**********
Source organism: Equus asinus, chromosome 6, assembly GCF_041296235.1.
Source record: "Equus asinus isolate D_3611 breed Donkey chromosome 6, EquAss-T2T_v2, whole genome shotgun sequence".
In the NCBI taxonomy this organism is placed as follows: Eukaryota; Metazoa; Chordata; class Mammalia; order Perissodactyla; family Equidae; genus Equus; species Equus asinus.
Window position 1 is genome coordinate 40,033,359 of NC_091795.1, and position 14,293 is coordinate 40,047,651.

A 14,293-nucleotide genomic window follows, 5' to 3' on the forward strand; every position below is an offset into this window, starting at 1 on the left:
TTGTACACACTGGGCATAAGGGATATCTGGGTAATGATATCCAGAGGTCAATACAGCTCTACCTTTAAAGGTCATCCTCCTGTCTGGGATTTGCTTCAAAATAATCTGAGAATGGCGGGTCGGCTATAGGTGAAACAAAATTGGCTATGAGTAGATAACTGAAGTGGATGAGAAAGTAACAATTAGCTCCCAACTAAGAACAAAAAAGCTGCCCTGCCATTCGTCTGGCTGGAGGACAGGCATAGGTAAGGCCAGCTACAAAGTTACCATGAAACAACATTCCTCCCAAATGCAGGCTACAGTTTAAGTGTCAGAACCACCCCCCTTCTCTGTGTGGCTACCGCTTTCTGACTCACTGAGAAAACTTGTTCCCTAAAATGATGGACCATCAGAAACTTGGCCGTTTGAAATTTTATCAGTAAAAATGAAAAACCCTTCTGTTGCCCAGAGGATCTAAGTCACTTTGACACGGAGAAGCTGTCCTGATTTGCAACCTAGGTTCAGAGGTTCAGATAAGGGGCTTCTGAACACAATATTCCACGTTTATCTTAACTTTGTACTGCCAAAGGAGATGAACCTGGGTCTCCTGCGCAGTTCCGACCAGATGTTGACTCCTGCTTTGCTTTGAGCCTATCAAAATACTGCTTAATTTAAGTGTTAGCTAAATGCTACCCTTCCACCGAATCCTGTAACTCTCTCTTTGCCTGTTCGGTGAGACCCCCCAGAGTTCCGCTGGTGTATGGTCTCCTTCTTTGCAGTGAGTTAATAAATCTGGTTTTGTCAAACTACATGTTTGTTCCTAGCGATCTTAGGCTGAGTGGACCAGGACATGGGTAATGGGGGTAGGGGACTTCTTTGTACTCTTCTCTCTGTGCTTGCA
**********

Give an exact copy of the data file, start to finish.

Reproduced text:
Source organism: Equus asinus, chromosome 6, assembly GCF_041296235.1.
Source record: "Equus asinus isolate D_3611 breed Donkey chromosome 6, EquAss-T2T_v2, whole genome shotgun sequence".
In the NCBI taxonomy this organism is placed as follows: Eukaryota; Metazoa; Chordata; class Mammalia; order Perissodactyla; family Equidae; genus Equus; species Equus asinus.
Window position 1 is genome coordinate 40,033,359 of NC_091795.1, and position 14,293 is coordinate 40,047,651.

A 14,293-nucleotide genomic window follows, 5' to 3' on the forward strand; every position below is an offset into this window, starting at 1 on the left:
TTGTACACACTGGGCATAAGGGATATCTGGGTAATGATATCCAGAGGTCAATACAGCTCTACCTTTAAAGGTCATCCTCCTGTCTGGGATTTGCTTCAAAATAATCTGAGAATGGCGGGTCGGCTATAGGTGAAACAAAATTGGCTATGAGTAGATAACTGAAGTGGATGAGAAAGTAACAATTAGCTCCCAACTAAGAACAAAAAAGCTGCCCTGCCATTCGTCTGGCTGGAGGACAGGCATAGGTAAGGCCAGCTACAAAGTTACCATGAAACAACATTCCTCCCAAATGCAGGCTACAGTTTAAGTGTCAGAACCACCCCCCTTCTCTGTGTGGCTACCGCTTTCTGACTCACTGAGAAAACTTGTTCCCTAAAATGATGGACCATCAGAAACTTGGCCGTTTGAAATTTTATCAGTAAAAATGAAAAACCCTTCTGTTGCCCAGAGGATCTAAGTCACTTTGACACGGAGAAGCTGTCCTGATTTGCAACCTAGGTTCAGAGGTTCAGATAAGGGGCTTCTGAACACAATATTCCACGTTTATCTTAACTTTGTACTGCCAAAGGAGATGAACCTGGGTCTCCTGCGCAGTTCCGACCAGATGTTGACTCCTGCTTTGCTTTGAGCCTATCAAAATACTGCTTAATTTAAGTGTTAGCTAAATGCTACCCTTCCACCGAATCCTGTAACTCTCTCTTTGCCTGTTCGGTGAGACCCCCCAGAGTTCCGCTGGTGTATGGTCTCCTTCTTTGCAGTGAGTTAATAAATCTGGTTTTGTCAAACTACATGTTTGTTCCTAGCGATCTTAGGCTGAGTGGACCAGGACATGGGTAATGGGGGTAGGGGACTTCTTTGTACTCTTCTCTCTGTGCTTGCA